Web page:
Waterfront Times 09 01 2019 E Edition Page 1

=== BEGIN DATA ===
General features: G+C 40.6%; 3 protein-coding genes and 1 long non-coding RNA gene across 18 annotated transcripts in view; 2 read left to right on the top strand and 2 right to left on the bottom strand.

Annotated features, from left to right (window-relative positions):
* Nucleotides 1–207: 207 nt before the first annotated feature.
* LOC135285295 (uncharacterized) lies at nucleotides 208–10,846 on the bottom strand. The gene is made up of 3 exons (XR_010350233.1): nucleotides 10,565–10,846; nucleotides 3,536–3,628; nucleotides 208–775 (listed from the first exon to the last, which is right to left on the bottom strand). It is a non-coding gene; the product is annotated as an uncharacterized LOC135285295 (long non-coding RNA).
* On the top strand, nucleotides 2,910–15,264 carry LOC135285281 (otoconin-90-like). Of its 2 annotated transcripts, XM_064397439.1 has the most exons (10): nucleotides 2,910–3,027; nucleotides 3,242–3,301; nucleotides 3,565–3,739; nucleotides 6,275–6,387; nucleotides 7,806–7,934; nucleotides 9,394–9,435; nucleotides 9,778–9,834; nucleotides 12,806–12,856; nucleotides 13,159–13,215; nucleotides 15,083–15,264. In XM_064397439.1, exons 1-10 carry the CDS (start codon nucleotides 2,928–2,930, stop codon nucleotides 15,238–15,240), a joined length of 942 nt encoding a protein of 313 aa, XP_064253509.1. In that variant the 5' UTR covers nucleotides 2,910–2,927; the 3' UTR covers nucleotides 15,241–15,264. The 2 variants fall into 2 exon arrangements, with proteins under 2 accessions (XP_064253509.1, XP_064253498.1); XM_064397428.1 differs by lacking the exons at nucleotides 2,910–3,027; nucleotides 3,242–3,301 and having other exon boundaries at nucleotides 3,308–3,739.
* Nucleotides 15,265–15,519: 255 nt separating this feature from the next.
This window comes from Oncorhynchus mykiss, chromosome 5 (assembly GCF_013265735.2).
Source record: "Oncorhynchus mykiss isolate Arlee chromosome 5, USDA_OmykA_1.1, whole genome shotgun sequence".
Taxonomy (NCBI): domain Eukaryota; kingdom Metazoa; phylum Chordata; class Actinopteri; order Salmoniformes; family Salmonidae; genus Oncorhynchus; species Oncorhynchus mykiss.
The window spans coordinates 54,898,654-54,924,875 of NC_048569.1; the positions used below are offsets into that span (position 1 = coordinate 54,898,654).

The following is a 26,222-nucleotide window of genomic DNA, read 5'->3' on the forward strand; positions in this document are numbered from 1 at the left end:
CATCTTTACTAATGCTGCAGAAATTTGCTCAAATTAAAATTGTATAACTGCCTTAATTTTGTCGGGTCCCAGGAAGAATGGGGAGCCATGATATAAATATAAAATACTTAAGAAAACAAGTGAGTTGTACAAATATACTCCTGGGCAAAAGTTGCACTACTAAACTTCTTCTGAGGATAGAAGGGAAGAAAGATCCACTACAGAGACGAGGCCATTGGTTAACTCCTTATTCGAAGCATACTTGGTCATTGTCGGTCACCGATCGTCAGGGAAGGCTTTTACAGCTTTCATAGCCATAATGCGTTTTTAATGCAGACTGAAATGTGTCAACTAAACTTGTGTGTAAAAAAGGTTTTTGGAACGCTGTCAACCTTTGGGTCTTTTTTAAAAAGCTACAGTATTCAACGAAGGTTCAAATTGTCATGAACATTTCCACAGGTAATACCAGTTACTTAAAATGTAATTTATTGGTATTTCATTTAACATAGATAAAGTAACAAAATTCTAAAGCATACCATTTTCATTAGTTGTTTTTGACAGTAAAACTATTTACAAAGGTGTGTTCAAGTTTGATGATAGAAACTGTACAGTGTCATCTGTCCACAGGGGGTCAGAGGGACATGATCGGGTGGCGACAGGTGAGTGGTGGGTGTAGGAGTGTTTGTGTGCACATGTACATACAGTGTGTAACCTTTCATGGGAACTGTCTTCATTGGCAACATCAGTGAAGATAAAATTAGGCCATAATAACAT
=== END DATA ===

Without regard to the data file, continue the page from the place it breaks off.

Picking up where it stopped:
Serving South Florida's Coastal Neighborhoods S E P T E M B E R 2 0 1 9 Y E A R 1 0 I S S U E 3 Admiralty Law 5 l Classifieds 9 l Event Calendar 6 l Tide Table 7 Dining Dockage............................................ 4 Sexual assault at sea................................... 5 Study takes a closer look at 'coral-safe' sunscreens On board SASEBO, Japan - Petty Officer 3rd Class Dawnmarie Laing, a 2018 Fort Lauderdale High School graduate who served in ROTC, now serves aboard one of the Navy's newest and most advanced amphibious ships at Fleet Activities Sasebo, patrolling one of the world's busiest maritime regions as part of U.S. 7th Fleet. aluminum in coastal waters by 4 percent, and of tita- nium by nearly 20 percent. The study was published in the journal Environmental Science & Technology. These metals and nutrients are normally present at very low amounts in seawater. Further research is needed to determine the effects higher levels could have on marine ecosystems, the authors said in a journal news release. Impact of trace compounds remains unclear HealthDay News - Is the sunscreen you slather on your body marketed as safe for coral reefs? New re- search suggests those claims may not be entirely true. Trace metals and other compounds in many sun- screens have unknown effects on marine ecology, say researchers studying Mediterranean waters. Previous studies have shown that ultravio- let-screening ingredients in sunscreens can harm cor- al and other marine life when the sunscreens wash off bathers' bodies. That's led to the development of "coral-safe" sunscreens that don't contain oxybenzone and octi- noxate, the two sunscreen ingredients most widely linked to coral reef damage. However, the impact other trace compounds in sunscreens might have on marine ecosystems remains unclear, explains study author Araceli Rodriguez-Romero, a chemist at the University of Cantabria in Spain. In this study, the researchers wanted to find out how quickly sunscreen releases trace metals and nu- trients into seawater, and how this could affect over- all levels of the compounds in coastal waters. They added sunscreen containing titanium diox- ide to samples of Mediterranean seawater. (Titanium dioxide, a mineral sunscreen, is often used in place of oxybenzone and octinoxate.) The researchers found that some compounds were released into the water more quickly after UV treatment, which simulated sun exposure. Aluminum, silica and phosphorous had the high- est rates of release into the water in both light and dark conditions. Using the data from their tests, the researchers created a model that predicts the release of com- pounds from sunscreen under different conditions. Based on the model, the researchers estimated that on a typical summer day at the beach, sunscreen from beachgoers could increase the concentration of Studies have shown that ultraviolet-screening ingredients in sunscreens can harm coral and other marine life when the sunscreens wash off bathers' bodies. Up close How sunscreen chemicals enter our environ- ment: The sunscreen you apply may not stay on your skin. When we swim or shower, sunscreen may wash off and enter our waterways. How sunscreen chemicals can affect marine life: Green algae: Can impair growth and photosynthesis. Coral: Accumulates in tissues. Can induce bleaching, damage DNA, deform young, and kill. Mussels: Can induce defects in young. Sea urchins: Can damage immune and repro- ductive systems and deform young. Fish: Can decrease fertility and reproduction and cause female characteristics in male fish. Dolphins: Can accumulate in tissue and be transferred to young. Chemicals in sunscreens that can harm ma- rine life include: Oxybenzone, Benzophenone-1, Benzophenone-8, OD-PABA, 4-Methylbenzylidene camphor, 3-Benzylidene camphor, nano-Titanium dioxide, nano-Zinc oxide. How we can protect ourselves and marine life: Seek shade between 10 a.m. and 2 p.m. Use Ultraviolet Protection Factor (UPF) sunwear and choose sunscreens with chemicals that don't harm marine life. Info courtesy/National Ocean Service: For more information visit https://oceanservice.noaa. gov/news/sunscreen-corals.html.

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